Dealing with Infertility in Men

Dealing with Infertility in Men

In Africa, children are the fabric of any society, without which no meaningful social and economic progress is considered worthwhile, the inability to have children can lead to distress, depression as well as discrimination.

What is Infertility?

Infertility is a disease characterised by the failure to establish a clinical pregnancy after 12 months of regular, unprotected sexual intercourse or due to impairment of a person’s capacity to reproduce either as an individual or with his/her partner, in other words, it is when a man is unable to impregnate his wife after 12 months of regular unprotected sexual intercourse.

How common is Infertility?

The number of couples facing infertility challenges is on the increase. A WHO report reveals that about 50 to 80 million couples are affected worldwide, while in Nigeria at least 25% of married couples face this challenge.

Who is responsible for infertility, is it the Man or the Woman?

Approximately one-third of infertility is attributed to the female partner, one-third is attributed to the male partner and one-third is caused by a combination of problems in both partners or, is unexplained.

Male factor Infertility

The failure of a couple to conceive owing to a male-related factor is referred to as male factor infertility which accounts for about 40-50% of infertility cases in men.

Causes of Male factor infertility

Among other causes, abnormalities in the functions of the sperms are the most common cause of male infertility. These include low sperm count, no sperm cells, bad sperm morphology or shape, poor sperm mobility, low sperm vitality and low sperm volume. Oxidative stress has been identified as an important cause of sperm deflects as they can directly damage the sperms, resulting in deformation, reduced motility and disturbed energy supply to sperm cells which interferes with the process of fertilization.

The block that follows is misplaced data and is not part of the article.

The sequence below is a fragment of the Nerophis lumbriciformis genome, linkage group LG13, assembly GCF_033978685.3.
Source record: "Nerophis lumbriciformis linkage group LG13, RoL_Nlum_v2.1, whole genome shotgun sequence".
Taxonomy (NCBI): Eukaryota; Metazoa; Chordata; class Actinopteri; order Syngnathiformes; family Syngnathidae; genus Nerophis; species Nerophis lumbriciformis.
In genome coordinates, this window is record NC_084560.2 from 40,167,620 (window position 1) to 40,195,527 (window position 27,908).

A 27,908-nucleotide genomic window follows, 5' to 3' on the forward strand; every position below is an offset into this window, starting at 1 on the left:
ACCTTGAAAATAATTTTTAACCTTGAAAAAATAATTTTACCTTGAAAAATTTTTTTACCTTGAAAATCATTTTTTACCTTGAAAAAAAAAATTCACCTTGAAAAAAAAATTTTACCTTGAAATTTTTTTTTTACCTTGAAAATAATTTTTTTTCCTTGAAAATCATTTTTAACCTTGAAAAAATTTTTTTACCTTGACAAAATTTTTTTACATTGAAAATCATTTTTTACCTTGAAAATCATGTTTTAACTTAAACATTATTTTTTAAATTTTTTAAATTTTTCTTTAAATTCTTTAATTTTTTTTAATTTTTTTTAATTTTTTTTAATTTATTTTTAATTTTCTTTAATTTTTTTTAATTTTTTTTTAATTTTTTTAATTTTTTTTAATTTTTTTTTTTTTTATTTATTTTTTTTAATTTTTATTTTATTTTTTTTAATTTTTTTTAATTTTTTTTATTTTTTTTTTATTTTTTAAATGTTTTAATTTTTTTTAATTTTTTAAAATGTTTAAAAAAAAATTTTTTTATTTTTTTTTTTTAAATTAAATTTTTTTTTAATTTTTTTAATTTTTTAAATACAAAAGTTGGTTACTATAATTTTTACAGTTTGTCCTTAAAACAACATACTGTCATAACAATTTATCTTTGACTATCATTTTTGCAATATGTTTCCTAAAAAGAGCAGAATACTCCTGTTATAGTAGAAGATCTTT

Medical causes of Male Infertility

Problems with male fertility can be caused by several health issues and medical treatments. Some of these include:

  • Varicocele. A varicocele is a swelling of the veins that drain the testicle. It’s the most common reversible cause of male infertility. Although the exact reason that varicoceles cause infertility is unknown, it may be related to abnormal testicular temperature regulation. Varicoceles result in reduced quality of the sperm.

Treating the varicocele can improve sperm numbers and function and may potentially improve outcomes when using assisted reproductive techniques such as in vitro fertilization.

  • Infection. Some infections can interfere with sperm production or sperm health or can cause scarring that blocks the passage of sperm. These include inflammation of the epididymis (epididymitis) or testicles (orchitis) and some sexually transmitted infections, including gonorrhoea or HIV. Although some infections can result in permanent testicular damage, most often sperm can still be retrieved.
  • Ejaculation issues. Retrograde ejaculation occurs when semen enters the bladder during orgasm instead of emerging out the tip of the penis. Various health conditions can cause retrograde ejaculation, including diabetes, spinal injuries, medications, and surgery of the bladder, prostate or urethra.

Some men with spinal cord injuries or certain diseases can’t ejaculate semen, even though they still produce sperm. Often in these cases sperm can still be retrieved for use in assisted reproductive techniques.

  • Antibodies that attack sperm. Anti-sperm antibodies are immune system cells that mistakenly identify sperm as harmful invaders and attempt to eliminate them.
  • Tumors. Cancers and non-malignant tumors can affect the male reproductive organs directly, through the glands that release hormones related to reproduction, such as the pituitary gland, or through unknown causes. In some cases, surgery, radiation or chemotherapy to treat tumors can affect male fertility.
  • Undescended testicles. In some males, during fetal development one or both testicles fail to descend from the abdomen into the sac that normally contains the testicles (scrotum). Decreased fertility is more likely in men who have had this condition.
  • Hormone imbalances. Infertility can result from disorders of the testicles themselves or an abnormality affecting other hormonal systems including the hypothalamus, pituitary, thyroid and adrenal glands. Low testosterone (male hypogonadism) and other hormonal problems have a number of possible underlying causes.